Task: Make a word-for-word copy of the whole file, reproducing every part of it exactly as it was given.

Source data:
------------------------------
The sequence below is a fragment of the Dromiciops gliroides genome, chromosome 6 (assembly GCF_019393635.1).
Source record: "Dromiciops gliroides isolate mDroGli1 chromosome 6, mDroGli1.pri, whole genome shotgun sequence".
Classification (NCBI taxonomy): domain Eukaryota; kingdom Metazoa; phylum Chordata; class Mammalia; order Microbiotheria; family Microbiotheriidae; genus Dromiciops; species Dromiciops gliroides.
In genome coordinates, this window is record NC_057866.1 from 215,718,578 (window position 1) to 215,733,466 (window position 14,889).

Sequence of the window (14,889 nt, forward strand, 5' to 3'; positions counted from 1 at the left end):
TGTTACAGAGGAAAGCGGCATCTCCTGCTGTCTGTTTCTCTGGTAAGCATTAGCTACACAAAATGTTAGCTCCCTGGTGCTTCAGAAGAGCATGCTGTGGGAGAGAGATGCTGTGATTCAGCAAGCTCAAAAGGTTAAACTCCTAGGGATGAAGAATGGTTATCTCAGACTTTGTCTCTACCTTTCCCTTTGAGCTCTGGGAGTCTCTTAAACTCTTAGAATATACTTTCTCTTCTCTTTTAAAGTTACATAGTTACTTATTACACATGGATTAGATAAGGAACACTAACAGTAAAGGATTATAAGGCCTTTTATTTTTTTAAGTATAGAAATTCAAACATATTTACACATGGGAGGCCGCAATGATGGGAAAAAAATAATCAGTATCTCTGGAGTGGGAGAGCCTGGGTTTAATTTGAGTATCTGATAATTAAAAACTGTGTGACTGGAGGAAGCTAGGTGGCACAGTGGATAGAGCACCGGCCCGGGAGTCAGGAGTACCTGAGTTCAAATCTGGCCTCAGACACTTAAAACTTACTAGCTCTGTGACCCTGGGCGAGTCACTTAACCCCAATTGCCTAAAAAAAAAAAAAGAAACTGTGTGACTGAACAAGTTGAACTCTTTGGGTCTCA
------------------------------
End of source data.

The sequence below is a fragment of the Dromiciops gliroides genome, chromosome 6 (assembly GCF_019393635.1).
Source record: "Dromiciops gliroides isolate mDroGli1 chromosome 6, mDroGli1.pri, whole genome shotgun sequence".
Classification (NCBI taxonomy): domain Eukaryota; kingdom Metazoa; phylum Chordata; class Mammalia; order Microbiotheria; family Microbiotheriidae; genus Dromiciops; species Dromiciops gliroides.
In genome coordinates, this window is record NC_057866.1 from 215,718,578 (window position 1) to 215,733,466 (window position 14,889).

Sequence of the window (14,889 nt, forward strand, 5' to 3'; positions counted from 1 at the left end):
TGTTACAGAGGAAAGCGGCATCTCCTGCTGTCTGTTTCTCTGGTAAGCATTAGCTACACAAAATGTTAGCTCCCTGGTGCTTCAGAAGAGCATGCTGTGGGAGAGAGATGCTGTGATTCAGCAAGCTCAAAAGGTTAAACTCCTAGGGATGAAGAATGGTTATCTCAGACTTTGTCTCTACCTTTCCCTTTGAGCTCTGGGAGTCTCTTAAACTCTTAGAATATACTTTCTCTTCTCTTTTAAAGTTACATAGTTACTTATTACACATGGATTAGATAAGGAACACTAACAGTAAAGGATTATAAGGCCTTTTATTTTTTTAAGTATAGAAATTCAAACATATTTACACATGGGAGGCCGCAATGATGGGAAAAAAATAATCAGTATCTCTGGAGTGGGAGAGCCTGGGTTTAATTTGAGTATCTGATAATTAAAAACTGTGTGACTGGAGGAAGCTAGGTGGCACAGTGGATAGAGCACCGGCCCGGGAGTCAGGAGTACCTGAGTTCAAATCTGGCCTCAGACACTTAAAACTTACTAGCTCTGTGACCCTGGGCGAGTCACTTAACCCCAATTGCCTAAAAAAAAAAAAAGAAACTGTGTGACTGAACAAGTTGAACTCTTTGGGTCTCA